Monthly Archives: May 2019


Alterations to the Town and Country Planning


In 2015 the Town and Country Planning (General Permitted Development) (England) Order was introduced which made significant changes to the planning system. These changes made it easier for homeowners to extend their properties and for commercial premises to change use.

The Government has recently ratified proposed changes to the Order, with new legislation enacting the changes coming into force on the 25th May 2019.

The relevant statutory instrument went before parliament on the 3rd May 2019 a link can be found here.

A number of significant changes are made to the Order as follows:

  • In respect of Part 1, Class A – permitted development for larger householder extensions, extensions between 3 and 6 metres for Semi-Detached and Terraced Houses and between 4 and 8 metres for Detached Houses were previously subject to an application for prior approval to the Local Authority with a deadline for completion and a requirement to notify the Authority upon completion. The prior approval process is still in place but there is no longer a deadline date for completion or a requirement to notify. In essence, this process which was originally a temporary measure has now been made permanent
  • In respect of Part 3, a new Class JA has been introduced for permitted development for a change of use of A1 (Shops), A2(Financial and Professional Services), A5(Hot Food Takeaways) or a betting office, payday loan shop or laundrette to a use falling within B1(a) Offices. This is subject to a number of restrictions including that the change of use relates to no more than 500square metres of space and a condition that an application is made to the Local Authority for prior approval. Clear guidelines are provided on the criteria to be considered in determining if prior approval should be granted including the impacts upon the highway, the impact of noise and disturbance from the surrounding premises on future occupiers and the impact of the conversion upon adequate services. There is a 3-year timescale to implement the permission once prior approval is granted
  • Under Part 3, Class M the conversion of A1/A2 properties to a dwelling house is allowed subject to the prior approval of the local Planning Authority, this has now been extended to include conversion from an A5 use into a dwellinghouse. As with Class JA there are restrictions on this which include the change of use to take place being limited to 150 square metres of space. As with class JA there are similar criteria to be considered in Class M which are already established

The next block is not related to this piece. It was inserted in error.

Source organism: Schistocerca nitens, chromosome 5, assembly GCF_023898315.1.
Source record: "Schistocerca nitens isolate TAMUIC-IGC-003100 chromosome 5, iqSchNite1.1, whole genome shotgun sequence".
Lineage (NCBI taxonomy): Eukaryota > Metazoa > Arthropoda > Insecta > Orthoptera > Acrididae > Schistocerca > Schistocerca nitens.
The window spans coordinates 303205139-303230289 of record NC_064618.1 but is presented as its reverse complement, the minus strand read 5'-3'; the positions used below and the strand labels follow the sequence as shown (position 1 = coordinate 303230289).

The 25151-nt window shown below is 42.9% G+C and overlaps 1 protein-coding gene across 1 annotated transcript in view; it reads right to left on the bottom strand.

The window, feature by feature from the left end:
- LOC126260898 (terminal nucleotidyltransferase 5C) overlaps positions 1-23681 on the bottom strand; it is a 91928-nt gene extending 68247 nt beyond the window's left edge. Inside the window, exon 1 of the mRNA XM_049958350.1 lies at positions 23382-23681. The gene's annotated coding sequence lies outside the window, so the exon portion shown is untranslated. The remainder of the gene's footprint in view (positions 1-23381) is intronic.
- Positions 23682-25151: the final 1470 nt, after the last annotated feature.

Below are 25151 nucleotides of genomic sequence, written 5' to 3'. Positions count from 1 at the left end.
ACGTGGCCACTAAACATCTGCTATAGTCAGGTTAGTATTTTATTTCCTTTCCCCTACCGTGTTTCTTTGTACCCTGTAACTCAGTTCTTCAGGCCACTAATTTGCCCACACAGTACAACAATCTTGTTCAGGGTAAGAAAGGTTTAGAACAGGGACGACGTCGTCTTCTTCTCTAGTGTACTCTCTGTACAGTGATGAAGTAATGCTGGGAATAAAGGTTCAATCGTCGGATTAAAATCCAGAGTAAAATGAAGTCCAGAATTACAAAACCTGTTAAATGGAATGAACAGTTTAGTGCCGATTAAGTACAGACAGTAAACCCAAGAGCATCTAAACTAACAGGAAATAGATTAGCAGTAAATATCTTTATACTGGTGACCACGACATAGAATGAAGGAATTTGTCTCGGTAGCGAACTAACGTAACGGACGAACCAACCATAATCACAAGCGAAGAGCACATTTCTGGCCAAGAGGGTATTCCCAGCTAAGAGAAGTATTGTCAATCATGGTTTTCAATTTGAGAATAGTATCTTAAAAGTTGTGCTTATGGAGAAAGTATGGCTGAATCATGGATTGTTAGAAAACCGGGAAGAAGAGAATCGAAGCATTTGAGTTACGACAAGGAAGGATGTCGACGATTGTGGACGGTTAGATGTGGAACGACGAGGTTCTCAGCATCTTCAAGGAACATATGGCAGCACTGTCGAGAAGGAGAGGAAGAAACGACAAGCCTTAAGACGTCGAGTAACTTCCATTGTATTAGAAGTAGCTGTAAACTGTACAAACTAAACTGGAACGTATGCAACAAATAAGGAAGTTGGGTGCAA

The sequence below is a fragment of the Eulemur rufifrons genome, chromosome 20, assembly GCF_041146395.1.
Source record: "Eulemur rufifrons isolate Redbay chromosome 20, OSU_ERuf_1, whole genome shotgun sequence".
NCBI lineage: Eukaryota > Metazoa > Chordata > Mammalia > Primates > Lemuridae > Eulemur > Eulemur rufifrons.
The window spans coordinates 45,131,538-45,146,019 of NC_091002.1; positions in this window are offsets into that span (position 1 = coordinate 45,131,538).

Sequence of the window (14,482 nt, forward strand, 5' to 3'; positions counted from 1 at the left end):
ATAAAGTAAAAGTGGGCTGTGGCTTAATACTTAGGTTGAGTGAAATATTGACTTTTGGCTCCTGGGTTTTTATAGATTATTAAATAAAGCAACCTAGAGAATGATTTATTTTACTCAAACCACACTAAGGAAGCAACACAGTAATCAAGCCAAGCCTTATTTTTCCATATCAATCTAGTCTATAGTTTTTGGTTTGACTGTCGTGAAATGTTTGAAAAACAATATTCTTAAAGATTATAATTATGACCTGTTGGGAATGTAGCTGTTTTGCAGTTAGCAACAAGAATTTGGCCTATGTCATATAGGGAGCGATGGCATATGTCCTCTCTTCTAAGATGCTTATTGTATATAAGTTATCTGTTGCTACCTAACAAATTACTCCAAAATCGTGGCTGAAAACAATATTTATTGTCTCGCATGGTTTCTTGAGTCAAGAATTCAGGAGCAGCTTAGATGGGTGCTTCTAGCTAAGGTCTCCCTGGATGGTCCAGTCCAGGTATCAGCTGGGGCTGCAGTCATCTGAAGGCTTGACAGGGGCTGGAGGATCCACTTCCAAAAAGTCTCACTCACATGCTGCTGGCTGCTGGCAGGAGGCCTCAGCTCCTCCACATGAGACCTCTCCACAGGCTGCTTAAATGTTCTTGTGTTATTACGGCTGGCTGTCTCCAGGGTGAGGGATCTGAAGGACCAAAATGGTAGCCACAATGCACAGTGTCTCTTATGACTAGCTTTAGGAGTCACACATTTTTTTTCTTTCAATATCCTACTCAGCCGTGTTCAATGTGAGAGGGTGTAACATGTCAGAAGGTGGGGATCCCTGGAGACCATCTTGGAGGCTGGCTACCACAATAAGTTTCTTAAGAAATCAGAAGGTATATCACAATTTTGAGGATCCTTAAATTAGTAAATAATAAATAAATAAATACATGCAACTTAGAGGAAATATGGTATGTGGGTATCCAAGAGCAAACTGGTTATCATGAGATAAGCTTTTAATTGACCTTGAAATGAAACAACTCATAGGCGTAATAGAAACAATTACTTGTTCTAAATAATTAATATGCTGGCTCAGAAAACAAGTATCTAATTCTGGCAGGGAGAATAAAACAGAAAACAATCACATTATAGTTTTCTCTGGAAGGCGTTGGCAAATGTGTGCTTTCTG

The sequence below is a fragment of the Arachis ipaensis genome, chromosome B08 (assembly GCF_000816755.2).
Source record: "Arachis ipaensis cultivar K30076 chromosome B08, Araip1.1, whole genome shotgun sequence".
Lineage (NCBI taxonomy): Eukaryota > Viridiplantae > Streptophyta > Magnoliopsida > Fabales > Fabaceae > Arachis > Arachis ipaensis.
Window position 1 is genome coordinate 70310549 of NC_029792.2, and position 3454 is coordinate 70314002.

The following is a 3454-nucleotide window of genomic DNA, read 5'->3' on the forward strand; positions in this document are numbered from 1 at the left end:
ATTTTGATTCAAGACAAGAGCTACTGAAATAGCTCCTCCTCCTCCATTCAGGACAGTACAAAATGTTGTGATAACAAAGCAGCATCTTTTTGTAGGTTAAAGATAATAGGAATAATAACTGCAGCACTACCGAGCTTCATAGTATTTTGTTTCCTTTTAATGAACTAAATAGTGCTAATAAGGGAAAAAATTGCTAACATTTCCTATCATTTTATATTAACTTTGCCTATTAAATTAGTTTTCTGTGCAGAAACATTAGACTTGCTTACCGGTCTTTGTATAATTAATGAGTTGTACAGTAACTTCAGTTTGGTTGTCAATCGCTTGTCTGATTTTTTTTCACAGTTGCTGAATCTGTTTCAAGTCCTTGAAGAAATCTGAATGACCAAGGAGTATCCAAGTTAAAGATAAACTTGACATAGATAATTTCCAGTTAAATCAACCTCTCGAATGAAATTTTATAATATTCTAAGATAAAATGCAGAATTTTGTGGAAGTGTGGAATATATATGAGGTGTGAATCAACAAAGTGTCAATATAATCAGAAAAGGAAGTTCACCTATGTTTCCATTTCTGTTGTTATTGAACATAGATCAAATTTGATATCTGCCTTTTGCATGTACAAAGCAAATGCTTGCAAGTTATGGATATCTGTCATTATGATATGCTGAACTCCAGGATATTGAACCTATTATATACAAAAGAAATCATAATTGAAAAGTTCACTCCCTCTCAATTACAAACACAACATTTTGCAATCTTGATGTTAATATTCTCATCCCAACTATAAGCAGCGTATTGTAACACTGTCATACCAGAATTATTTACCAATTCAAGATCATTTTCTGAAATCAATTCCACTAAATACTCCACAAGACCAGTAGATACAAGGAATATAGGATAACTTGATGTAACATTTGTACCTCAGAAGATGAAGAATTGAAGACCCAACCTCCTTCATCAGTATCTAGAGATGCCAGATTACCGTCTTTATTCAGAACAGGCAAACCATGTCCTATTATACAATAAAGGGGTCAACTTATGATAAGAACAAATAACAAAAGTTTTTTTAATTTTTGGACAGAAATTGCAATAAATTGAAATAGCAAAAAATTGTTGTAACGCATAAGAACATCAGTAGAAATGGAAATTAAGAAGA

• Part 4, Class D allows temporary flexible uses for up to 2 years, this has now been extended to allow flexible uses to include D1 Non-Residential Institutions. There is no requirement to make an application to the Local Authority for prior approval under this section

There are various other relatively minor changes and points of clarification made via the statutory instrument but the significant changes have been summarised above.


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The housing and zero emissions report


Is it possible to achieve zero carbon dioxide and other greenhouse gasses by 2050?

Time will tell…

The Committee on Climate Change(CCC) recently issued its widely publicised report, ‘Net Zero – the UK’s contribution to stopping global warming”, recommending a new emissions target of net-zero greenhouse gases by 2050.

The report responds to a request from the governments of the UK, Wales and Scotland, asking the Committee to reassess the UK’s long-term emissions targets. The CCC’s new emissions scenarios draw on new research projects, three expert advisory groups, and reviews of the work of the IPCC and others.

Whilst the CCC have no legislative or policy-making powers, they will be influential on government policies.

Read the report here.

Housing and zero emissions…

The Government have said that from 2025 all new builds will not be connected to the gas grid. The CCC has said that by 2035 almost all replacement heating systems for existing homes must be low-carbon or ready for hydrogen. That will be the main consideration for housebuilders and their supply chains. Low-cost heating systems will be in high demand.

Decarbonisation of homes…

The CCC report sets out various scenarios including the decarbonisation of some of the remaining 20% of homes not decarbonised in the central scenario. It said these were mainly homes on the gas grid with limited space and homes that were more difficult to retrofit. However, 10% of homes still did not have low carbon heating under this new scenario. This might prove to be a conservative assumption, depending on progress with decarbonisation of heat.

In the CCC report, there was a lot of uncertainty about which heat decarbonisation pathway(s) would be the most technically, economically and socially feasible but the further ambition scenario made it more likely that hydrogen would play a role– for example in homes with space constraints and decarbonise the demand for peak heating. Technically speaking, the further ambition scenario is feasible but heat decarbonisation, in particular, had a long way to go and required policy action to demonstrate, test and scale up the supply and demand side technologies required.

An advisory group…

The CCC created a net zero advisory group to advise how the UK could reduce emissions to net-zero. The advisory group noted that CCC’s analysis suggested that there should be a reduction in UK GHG emissions of more than 95% by 2050. Based on this analysis and the need to maintain UK leadership, the advisory group’s view was that a net zero GHG target should be set for 2050.

It will all come at a cost…

The report said that action was needed to manage the transition for communities that could be exposed to high economic and social costs because of the need to phase out some industries or infrastructures.